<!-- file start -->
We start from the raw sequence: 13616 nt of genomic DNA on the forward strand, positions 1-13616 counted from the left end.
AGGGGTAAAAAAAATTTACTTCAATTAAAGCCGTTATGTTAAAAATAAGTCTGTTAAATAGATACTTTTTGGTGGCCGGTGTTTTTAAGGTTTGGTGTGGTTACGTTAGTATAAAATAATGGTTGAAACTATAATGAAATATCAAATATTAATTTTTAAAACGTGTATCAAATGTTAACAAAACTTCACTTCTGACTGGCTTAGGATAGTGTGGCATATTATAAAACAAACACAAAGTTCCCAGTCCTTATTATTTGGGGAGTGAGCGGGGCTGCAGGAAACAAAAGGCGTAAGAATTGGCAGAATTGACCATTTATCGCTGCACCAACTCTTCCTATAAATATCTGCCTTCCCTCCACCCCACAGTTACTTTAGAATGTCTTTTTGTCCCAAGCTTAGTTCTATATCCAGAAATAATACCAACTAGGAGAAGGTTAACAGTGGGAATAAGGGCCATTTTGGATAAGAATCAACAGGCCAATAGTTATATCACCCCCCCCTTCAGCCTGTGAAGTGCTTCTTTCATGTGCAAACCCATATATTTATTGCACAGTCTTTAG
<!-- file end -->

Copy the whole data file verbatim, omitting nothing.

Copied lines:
We start from the raw sequence: 13616 nt of genomic DNA on the forward strand, positions 1-13616 counted from the left end.
AGGGGTAAAAAAAATTTACTTCAATTAAAGCCGTTATGTTAAAAATAAGTCTGTTAAATAGATACTTTTTGGTGGCCGGTGTTTTTAAGGTTTGGTGTGGTTACGTTAGTATAAAATAATGGTTGAAACTATAATGAAATATCAAATATTAATTTTTAAAACGTGTATCAAATGTTAACAAAACTTCACTTCTGACTGGCTTAGGATAGTGTGGCATATTATAAAACAAACACAAAGTTCCCAGTCCTTATTATTTGGGGAGTGAGCGGGGCTGCAGGAAACAAAAGGCGTAAGAATTGGCAGAATTGACCATTTATCGCTGCACCAACTCTTCCTATAAATATCTGCCTTCCCTCCACCCCACAGTTACTTTAGAATGTCTTTTTGTCCCAAGCTTAGTTCTATATCCAGAAATAATACCAACTAGGAGAAGGTTAACAGTGGGAATAAGGGCCATTTTGGATAAGAATCAACAGGCCAATAGTTATATCACCCCCCCCTTCAGCCTGTGAAGTGCTTCTTTCATGTGCAAACCCATATATTTATTGCACAGTCTTTAG